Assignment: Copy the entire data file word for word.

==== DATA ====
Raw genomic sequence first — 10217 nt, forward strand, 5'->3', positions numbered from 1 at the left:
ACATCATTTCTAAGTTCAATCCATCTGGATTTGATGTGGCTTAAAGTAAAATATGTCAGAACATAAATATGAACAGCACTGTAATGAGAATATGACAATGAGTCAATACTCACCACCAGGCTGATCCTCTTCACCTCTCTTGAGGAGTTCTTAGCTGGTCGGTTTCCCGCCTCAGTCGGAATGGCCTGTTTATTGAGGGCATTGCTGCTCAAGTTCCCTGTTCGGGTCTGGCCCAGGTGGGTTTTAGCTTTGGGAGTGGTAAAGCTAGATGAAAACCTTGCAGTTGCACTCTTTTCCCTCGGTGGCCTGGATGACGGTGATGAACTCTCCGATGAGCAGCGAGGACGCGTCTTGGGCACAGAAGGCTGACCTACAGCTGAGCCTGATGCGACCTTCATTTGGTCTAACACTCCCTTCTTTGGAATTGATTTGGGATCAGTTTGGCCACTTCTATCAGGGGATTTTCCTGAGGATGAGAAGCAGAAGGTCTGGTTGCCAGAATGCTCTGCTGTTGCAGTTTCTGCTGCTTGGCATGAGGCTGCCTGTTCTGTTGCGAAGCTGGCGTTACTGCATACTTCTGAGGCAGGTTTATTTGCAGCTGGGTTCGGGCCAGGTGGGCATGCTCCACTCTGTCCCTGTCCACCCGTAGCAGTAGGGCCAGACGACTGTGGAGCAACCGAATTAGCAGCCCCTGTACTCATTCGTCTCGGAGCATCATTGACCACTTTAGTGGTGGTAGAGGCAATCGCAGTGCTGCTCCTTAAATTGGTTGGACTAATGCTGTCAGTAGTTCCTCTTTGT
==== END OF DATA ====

Raw genomic sequence first — 10217 nt, forward strand, 5'->3', positions numbered from 1 at the left:
ACATCATTTCTAAGTTCAATCCATCTGGATTTGATGTGGCTTAAAGTAAAATATGTCAGAACATAAATATGAACAGCACTGTAATGAGAATATGACAATGAGTCAATACTCACCACCAGGCTGATCCTCTTCACCTCTCTTGAGGAGTTCTTAGCTGGTCGGTTTCCCGCCTCAGTCGGAATGGCCTGTTTATTGAGGGCATTGCTGCTCAAGTTCCCTGTTCGGGTCTGGCCCAGGTGGGTTTTAGCTTTGGGAGTGGTAAAGCTAGATGAAAACCTTGCAGTTGCACTCTTTTCCCTCGGTGGCCTGGATGACGGTGATGAACTCTCCGATGAGCAGCGAGGACGCGTCTTGGGCACAGAAGGCTGACCTACAGCTGAGCCTGATGCGACCTTCATTTGGTCTAACACTCCCTTCTTTGGAATTGATTTGGGATCAGTTTGGCCACTTCTATCAGGGGATTTTCCTGAGGATGAGAAGCAGAAGGTCTGGTTGCCAGAATGCTCTGCTGTTGCAGTTTCTGCTGCTTGGCATGAGGCTGCCTGTTCTGTTGCGAAGCTGGCGTTACTGCATACTTCTGAGGCAGGTTTATTTGCAGCTGGGTTCGGGCCAGGTGGGCATGCTCCACTCTGTCCCTGTCCACCCGTAGCAGTAGGGCCAGACGACTGTGGAGCAACCGAATTAGCAGCCCCTGTACTCATTCGTCTCGGAGCATCATTGACCACTTTAGTGGTGGTAGAGGCAATCGCAGTGCTGCTCCTTAAATTGGTTGGACTAATGCTGTCAGTAGTTCCTCTTTGT